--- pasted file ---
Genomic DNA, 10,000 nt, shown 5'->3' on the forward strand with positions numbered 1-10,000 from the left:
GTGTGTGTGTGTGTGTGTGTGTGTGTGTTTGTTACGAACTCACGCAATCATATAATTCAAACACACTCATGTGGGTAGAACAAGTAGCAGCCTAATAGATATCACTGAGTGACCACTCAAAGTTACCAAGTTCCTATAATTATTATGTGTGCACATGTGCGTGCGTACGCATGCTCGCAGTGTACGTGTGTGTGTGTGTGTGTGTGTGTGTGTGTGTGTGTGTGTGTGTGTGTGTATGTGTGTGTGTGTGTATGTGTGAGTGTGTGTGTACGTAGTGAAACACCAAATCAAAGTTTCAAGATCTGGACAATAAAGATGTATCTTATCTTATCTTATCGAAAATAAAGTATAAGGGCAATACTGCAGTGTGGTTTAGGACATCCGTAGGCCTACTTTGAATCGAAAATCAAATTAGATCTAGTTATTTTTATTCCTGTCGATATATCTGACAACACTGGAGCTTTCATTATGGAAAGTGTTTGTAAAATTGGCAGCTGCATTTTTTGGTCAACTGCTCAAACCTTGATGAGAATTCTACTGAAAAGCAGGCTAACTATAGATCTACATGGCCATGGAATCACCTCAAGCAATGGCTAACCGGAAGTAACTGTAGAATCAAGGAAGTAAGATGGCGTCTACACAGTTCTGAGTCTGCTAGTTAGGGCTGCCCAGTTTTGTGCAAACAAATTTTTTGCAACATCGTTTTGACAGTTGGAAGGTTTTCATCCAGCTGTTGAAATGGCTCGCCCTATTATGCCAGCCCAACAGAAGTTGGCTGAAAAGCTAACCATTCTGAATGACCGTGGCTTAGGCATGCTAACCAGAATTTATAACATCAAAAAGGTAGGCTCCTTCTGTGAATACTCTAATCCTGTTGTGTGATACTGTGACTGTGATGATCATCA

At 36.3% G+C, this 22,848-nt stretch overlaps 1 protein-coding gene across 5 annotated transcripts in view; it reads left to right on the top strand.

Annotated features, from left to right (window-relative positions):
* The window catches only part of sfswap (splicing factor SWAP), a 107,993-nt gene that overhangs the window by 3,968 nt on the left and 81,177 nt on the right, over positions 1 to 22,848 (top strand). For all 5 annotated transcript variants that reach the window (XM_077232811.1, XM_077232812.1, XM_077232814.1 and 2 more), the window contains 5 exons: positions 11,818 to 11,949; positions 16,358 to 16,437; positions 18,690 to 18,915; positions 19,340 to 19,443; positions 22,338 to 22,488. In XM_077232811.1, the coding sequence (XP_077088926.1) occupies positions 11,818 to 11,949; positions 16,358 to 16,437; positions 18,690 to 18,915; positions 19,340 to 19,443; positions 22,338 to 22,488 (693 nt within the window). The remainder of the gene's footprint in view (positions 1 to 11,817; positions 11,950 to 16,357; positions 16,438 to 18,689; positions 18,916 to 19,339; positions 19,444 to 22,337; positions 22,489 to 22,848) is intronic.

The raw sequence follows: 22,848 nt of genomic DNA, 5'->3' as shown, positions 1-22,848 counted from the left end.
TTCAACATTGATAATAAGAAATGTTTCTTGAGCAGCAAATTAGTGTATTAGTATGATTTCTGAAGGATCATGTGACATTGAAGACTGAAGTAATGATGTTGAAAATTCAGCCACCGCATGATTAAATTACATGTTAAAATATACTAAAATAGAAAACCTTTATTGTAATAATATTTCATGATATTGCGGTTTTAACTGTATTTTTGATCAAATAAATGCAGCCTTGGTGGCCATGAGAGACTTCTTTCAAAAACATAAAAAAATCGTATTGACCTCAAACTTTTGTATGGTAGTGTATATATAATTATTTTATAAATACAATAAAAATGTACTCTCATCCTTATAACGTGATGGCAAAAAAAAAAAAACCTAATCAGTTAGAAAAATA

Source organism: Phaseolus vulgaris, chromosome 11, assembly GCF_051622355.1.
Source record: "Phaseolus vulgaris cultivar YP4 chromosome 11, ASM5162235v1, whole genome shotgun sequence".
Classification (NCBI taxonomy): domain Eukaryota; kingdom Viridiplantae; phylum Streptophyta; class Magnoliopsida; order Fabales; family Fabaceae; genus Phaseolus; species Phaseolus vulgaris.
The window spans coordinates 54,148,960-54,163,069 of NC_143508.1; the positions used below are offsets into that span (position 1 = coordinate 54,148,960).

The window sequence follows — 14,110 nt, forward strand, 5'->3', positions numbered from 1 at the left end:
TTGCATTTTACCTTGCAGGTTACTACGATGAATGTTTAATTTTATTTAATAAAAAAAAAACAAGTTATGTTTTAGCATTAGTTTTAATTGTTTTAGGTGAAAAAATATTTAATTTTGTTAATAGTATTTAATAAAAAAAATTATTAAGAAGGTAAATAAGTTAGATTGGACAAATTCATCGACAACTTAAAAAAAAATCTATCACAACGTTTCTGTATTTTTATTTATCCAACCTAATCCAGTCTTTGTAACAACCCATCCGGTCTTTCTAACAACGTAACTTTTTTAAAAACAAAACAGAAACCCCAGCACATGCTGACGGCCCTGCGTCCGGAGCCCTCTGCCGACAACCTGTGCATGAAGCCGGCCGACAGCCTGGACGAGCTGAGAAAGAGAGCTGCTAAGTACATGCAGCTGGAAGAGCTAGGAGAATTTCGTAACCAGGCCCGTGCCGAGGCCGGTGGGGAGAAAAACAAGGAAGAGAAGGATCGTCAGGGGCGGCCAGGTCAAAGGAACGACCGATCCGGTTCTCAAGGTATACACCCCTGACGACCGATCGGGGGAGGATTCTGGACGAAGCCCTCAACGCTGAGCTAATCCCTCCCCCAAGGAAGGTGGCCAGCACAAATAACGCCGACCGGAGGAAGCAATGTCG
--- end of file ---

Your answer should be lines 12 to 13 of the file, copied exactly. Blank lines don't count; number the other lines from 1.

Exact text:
The window sequence follows — 14,110 nt, forward strand, 5'->3', positions numbered from 1 at the left end:
TTGCATTTTACCTTGCAGGTTACTACGATGAATGTTTAATTTTATTTAATAAAAAAAAAACAAGTTATGTTTTAGCATTAGTTTTAATTGTTTTAGGTGAAAAAATATTTAATTTTGTTAATAGTATTTAATAAAAAAAATTATTAAGAAGGTAAATAAGTTAGATTGGACAAATTCATCGACAACTTAAAAAAAAATCTATCACAACGTTTCTGTATTTTTATTTATCCAACCTAATCCAGTCTTTGTAACAACCCATCCGGTCTTTCTAACAACGTAACTTTTTTAAAAACAAAACAGAAACCCCAGCACATGCTGACGGCCCTGCGTCCGGAGCCCTCTGCCGACAACCTGTGCATGAAGCCGGCCGACAGCCTGGACGAGCTGAGAAAGAGAGCTGCTAAGTACATGCAGCTGGAAGAGCTAGGAGAATTTCGTAACCAGGCCCGTGCCGAGGCCGGTGGGGAGAAAAACAAGGAAGAGAAGGATCGTCAGGGGCGGCCAGGTCAAAGGAACGACCGATCCGGTTCTCAAGGTATACACCCCTGACGACCGATCGGGGGAGGATTCTGGACGAAGCCCTCAACGCTGAGCTAATCCCTCCCCCAAGGAAGGTGGCCAGCACAAATAACGCCGACCGGAGGAAGCAATGTCG